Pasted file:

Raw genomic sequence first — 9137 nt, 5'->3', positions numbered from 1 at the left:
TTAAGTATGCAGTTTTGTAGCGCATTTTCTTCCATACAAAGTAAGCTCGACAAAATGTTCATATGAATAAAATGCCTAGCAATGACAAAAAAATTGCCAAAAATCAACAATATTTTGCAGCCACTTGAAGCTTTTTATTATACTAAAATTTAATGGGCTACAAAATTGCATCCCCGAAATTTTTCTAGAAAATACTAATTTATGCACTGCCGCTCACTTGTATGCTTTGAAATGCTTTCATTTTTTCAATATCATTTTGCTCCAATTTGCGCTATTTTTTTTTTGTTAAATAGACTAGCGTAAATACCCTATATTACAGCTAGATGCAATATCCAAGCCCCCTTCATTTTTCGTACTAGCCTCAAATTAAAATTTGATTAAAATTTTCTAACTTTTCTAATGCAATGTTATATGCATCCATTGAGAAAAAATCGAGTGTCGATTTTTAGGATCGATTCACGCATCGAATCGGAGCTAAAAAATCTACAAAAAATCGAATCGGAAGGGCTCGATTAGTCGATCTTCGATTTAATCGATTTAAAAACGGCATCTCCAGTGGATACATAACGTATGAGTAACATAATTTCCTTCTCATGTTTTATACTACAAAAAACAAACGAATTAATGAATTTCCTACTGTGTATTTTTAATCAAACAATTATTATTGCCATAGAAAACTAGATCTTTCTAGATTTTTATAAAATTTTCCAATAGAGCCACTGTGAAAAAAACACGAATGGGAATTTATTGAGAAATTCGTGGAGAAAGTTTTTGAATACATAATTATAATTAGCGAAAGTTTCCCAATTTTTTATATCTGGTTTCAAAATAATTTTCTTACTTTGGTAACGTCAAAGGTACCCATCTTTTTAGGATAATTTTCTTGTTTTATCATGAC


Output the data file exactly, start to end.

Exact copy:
Raw genomic sequence first — 9137 nt, 5'->3', positions numbered from 1 at the left:
TTAAGTATGCAGTTTTGTAGCGCATTTTCTTCCATACAAAGTAAGCTCGACAAAATGTTCATATGAATAAAATGCCTAGCAATGACAAAAAAATTGCCAAAAATCAACAATATTTTGCAGCCACTTGAAGCTTTTTATTATACTAAAATTTAATGGGCTACAAAATTGCATCCCCGAAATTTTTCTAGAAAATACTAATTTATGCACTGCCGCTCACTTGTATGCTTTGAAATGCTTTCATTTTTTCAATATCATTTTGCTCCAATTTGCGCTATTTTTTTTTTGTTAAATAGACTAGCGTAAATACCCTATATTACAGCTAGATGCAATATCCAAGCCCCCTTCATTTTTCGTACTAGCCTCAAATTAAAATTTGATTAAAATTTTCTAACTTTTCTAATGCAATGTTATATGCATCCATTGAGAAAAAATCGAGTGTCGATTTTTAGGATCGATTCACGCATCGAATCGGAGCTAAAAAATCTACAAAAAATCGAATCGGAAGGGCTCGATTAGTCGATCTTCGATTTAATCGATTTAAAAACGGCATCTCCAGTGGATACATAACGTATGAGTAACATAATTTCCTTCTCATGTTTTATACTACAAAAAACAAACGAATTAATGAATTTCCTACTGTGTATTTTTAATCAAACAATTATTATTGCCATAGAAAACTAGATCTTTCTAGATTTTTATAAAATTTTCCAATAGAGCCACTGTGAAAAAAACACGAATGGGAATTTATTGAGAAATTCGTGGAGAAAGTTTTTGAATACATAATTATAATTAGCGAAAGTTTCCCAATTTTTTATATCTGGTTTCAAAATAATTTTCTTACTTTGGTAACGTCAAAGGTACCCATCTTTTTAGGATAATTTTCTTGTTTTATCATGAC